That is, that it is our contention that the Hebrew word derives from the old (in origin Phoenician) word that became the Ancient Greek αἰτία/αἴτιος – as for example in the Homeric μείων γὰρ αἰτία (to accuse/to blame) or as in “an accusation” (qv. Aeschylus: αἰτίαν ἔχειν) – and that it was this older Greek form which became corrupted to the Hebrew ‘Satan’ and whence also the ‘Shaitan’ of Islam. Furthermore, in the Greek of the classical period αἰτία and διαβολή – accusation, slander, quarrel – were often used for the same thing, when a negative sense was meant or implied (as in a false accusation) with the person so accused becoming an opponent of those so accusing, or when there was
enmity (and thus opposition, scheming, and intrigue) as for example mentioned by Thucydides – κατὰ τὰς ἰδίας διαβολὰς.

Given that, for centuries, טןָש ָׂas described in the Old Testament of the Hebrews was commonly written in English as sathans [5] and thus pronounced as sath-ans (and not as say-tan) it is perhaps easy to understand how the Greek αἰτία – or the earlier Homeric αἴτιος – could become transformed, by non-Greeks, to טןָשָׂ. In respect of this God and this ‘fallen angel’, as mentioned in another ONA text: ” There is good evidence to suggest that, historically, the writers of the Old Testament drew inspiration from, or adapted, older stories, myths and legends about a Persian deity that came to be named Ahriman, who could thus be regarded as the archetype of the Biblical Satan, and also of the Quranic Iblis. Similarly, there is evidence that the God – Jehovah – of the Old Testament may have been based upon myths and legends about the Persian deity who came to be named Ahura Mazda.” A Short History and Ontology of Satan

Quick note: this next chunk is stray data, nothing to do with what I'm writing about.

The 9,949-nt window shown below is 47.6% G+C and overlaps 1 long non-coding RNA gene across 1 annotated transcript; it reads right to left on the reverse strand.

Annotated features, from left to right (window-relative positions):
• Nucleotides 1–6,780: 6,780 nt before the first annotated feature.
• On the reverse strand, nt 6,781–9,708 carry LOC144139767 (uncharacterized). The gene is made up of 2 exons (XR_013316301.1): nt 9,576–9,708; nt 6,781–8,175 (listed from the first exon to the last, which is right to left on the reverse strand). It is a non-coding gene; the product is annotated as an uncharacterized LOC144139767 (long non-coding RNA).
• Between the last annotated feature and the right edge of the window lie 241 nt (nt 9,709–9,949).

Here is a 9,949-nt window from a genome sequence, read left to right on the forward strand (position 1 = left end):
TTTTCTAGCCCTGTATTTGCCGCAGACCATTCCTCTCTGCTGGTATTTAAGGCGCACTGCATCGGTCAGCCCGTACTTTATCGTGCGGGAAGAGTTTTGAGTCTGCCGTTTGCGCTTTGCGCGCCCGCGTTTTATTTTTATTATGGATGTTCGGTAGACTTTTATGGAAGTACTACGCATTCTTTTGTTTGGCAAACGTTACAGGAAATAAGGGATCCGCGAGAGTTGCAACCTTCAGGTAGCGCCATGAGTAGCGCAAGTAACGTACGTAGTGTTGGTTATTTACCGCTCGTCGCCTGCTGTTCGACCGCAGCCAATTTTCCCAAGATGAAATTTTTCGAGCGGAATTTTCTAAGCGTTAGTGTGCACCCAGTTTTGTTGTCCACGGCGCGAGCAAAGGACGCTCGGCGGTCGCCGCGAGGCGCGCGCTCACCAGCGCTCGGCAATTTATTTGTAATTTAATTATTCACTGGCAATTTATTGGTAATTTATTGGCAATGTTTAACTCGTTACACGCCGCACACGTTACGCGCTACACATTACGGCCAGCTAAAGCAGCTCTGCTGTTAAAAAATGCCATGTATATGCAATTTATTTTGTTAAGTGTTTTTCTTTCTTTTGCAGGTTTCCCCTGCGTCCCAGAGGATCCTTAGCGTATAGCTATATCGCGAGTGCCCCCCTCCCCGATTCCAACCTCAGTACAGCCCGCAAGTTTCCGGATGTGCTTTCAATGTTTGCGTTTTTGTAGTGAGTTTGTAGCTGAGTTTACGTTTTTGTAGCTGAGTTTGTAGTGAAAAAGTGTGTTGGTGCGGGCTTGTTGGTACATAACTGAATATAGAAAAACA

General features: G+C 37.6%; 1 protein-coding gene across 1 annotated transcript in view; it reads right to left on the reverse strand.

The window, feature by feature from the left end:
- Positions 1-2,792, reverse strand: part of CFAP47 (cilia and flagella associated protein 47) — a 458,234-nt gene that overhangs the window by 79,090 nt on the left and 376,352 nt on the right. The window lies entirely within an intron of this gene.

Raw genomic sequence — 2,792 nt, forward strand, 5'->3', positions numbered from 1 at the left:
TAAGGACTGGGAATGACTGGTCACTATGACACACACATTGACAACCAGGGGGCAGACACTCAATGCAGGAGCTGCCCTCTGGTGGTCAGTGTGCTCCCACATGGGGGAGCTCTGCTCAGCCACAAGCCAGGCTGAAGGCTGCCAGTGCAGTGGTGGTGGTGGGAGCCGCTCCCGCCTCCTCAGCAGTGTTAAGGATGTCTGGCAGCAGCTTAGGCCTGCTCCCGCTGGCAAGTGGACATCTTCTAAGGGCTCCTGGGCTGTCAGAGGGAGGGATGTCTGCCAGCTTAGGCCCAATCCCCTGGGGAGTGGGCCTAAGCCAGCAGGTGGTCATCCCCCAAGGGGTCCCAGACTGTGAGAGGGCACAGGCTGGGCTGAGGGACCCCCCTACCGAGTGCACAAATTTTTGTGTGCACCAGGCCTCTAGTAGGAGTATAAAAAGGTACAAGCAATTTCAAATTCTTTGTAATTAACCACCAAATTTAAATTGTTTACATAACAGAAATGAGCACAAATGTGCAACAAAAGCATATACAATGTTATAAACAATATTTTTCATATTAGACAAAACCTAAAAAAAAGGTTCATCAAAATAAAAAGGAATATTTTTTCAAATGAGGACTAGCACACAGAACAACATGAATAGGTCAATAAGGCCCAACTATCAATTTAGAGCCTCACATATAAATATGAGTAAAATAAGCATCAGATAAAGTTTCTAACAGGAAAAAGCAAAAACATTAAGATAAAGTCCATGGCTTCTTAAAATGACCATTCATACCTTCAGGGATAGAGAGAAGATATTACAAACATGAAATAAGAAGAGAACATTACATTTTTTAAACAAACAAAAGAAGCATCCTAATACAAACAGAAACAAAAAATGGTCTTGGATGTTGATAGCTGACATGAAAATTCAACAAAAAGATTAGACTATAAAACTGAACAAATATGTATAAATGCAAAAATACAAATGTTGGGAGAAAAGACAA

Furthermore, despite claims by some Hebrew and Nazarene scholars, it is now becoming accepted that the oldest parts of the Old Testament were probably written between 230 BCE and 70 BCE, and thus long after the time of Greeks such as Aeschylus and long after Greek word aitia was used for an accusation. It is also interesting that there is an early use, in English, of the plural term Satans as adversaries, which occurs in the book A paraphrase on the New Testament with notes, doctrinal and practical published in London in 1685 CE and written by the Shropshire-born Richard Baxter: ” To hinder us in God’s work and men’s Salvation, is to be Satans to us. O how many Satans then are called reverend Fathers, who silence and persecute men for God’s work.” Matthew, xvi. 23
In an earlier work, published in 1550 CE, the chyldren of Sathan are corralled with heretics: “Dyuers Bysshoppes of Rome beynge Annabaptystes, heretyques, scismatiques, & chyldren of Sathan.” John Coke. The debate betwene the heraldes of Englande and Fraunce. 1550, g. Givv [Débat des hérauts d’armes de France et d’Angleterre. Paris, Firmin Didot et cie, 1877

Thus, Satan/Sathan/Sathanas as a term – historically understood – describes: (1) some human being or beings who diabolically plot or who scheme or who are opposed to those who [6] consider themselves chosen by their monotheistic God; and/or (2) some human being or beings who are heretical and adversarial, against the status quo, and especially, it seems, against the religion of the Nazarenes.

Moral Development: A Discussion On Determining Morality — Amusing Satan

What do Satanists follow instead for a moral standard? While there are various standards of morality depending on which of the Satanic groups a person joins, there isn’t one set standard across the board. How do we, as individuals, handle this difference? What’s really going on? Today’s topic is moral development and how people determine their individual sense of morality.